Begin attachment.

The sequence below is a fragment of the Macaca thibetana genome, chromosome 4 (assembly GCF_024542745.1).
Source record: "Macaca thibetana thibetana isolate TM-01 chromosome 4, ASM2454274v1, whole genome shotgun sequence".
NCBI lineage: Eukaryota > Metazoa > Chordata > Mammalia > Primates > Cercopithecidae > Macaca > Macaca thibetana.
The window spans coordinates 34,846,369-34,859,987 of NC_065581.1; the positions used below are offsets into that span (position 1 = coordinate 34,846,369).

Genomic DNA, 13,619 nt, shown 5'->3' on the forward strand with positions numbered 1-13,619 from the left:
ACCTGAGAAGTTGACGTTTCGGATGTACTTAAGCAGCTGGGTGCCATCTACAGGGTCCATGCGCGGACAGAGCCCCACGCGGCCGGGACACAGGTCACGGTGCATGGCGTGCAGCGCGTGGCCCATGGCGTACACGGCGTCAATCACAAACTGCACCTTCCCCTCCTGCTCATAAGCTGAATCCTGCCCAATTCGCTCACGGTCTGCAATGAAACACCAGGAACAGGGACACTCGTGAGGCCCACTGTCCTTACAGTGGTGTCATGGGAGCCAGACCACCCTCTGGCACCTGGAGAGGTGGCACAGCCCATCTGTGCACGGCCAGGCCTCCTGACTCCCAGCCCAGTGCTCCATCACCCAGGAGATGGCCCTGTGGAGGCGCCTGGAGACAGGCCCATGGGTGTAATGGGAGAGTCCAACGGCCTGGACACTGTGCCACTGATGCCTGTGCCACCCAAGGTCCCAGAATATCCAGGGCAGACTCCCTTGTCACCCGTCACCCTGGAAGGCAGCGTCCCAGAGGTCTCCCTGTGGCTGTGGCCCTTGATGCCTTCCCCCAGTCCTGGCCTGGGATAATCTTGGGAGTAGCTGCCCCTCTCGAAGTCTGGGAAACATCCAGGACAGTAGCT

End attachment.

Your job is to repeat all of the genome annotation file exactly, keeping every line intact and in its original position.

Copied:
The sequence below is a fragment of the Macaca thibetana genome, chromosome 4 (assembly GCF_024542745.1).
Source record: "Macaca thibetana thibetana isolate TM-01 chromosome 4, ASM2454274v1, whole genome shotgun sequence".
NCBI lineage: Eukaryota > Metazoa > Chordata > Mammalia > Primates > Cercopithecidae > Macaca > Macaca thibetana.
The window spans coordinates 34,846,369-34,859,987 of NC_065581.1; the positions used below are offsets into that span (position 1 = coordinate 34,846,369).

Genomic DNA, 13,619 nt, shown 5'->3' on the forward strand with positions numbered 1-13,619 from the left:
ACCTGAGAAGTTGACGTTTCGGATGTACTTAAGCAGCTGGGTGCCATCTACAGGGTCCATGCGCGGACAGAGCCCCACGCGGCCGGGACACAGGTCACGGTGCATGGCGTGCAGCGCGTGGCCCATGGCGTACACGGCGTCAATCACAAACTGCACCTTCCCCTCCTGCTCATAAGCTGAATCCTGCCCAATTCGCTCACGGTCTGCAATGAAACACCAGGAACAGGGACACTCGTGAGGCCCACTGTCCTTACAGTGGTGTCATGGGAGCCAGACCACCCTCTGGCACCTGGAGAGGTGGCACAGCCCATCTGTGCACGGCCAGGCCTCCTGACTCCCAGCCCAGTGCTCCATCACCCAGGAGATGGCCCTGTGGAGGCGCCTGGAGACAGGCCCATGGGTGTAATGGGAGAGTCCAACGGCCTGGACACTGTGCCACTGATGCCTGTGCCACCCAAGGTCCCAGAATATCCAGGGCAGACTCCCTTGTCACCCGTCACCCTGGAAGGCAGCGTCCCAGAGGTCTCCCTGTGGCTGTGGCCCTTGATGCCTTCCCCCAGTCCTGGCCTGGGATAATCTTGGGAGTAGCTGCCCCTCTCGAAGTCTGGGAAACATCCAGGACAGTAGCT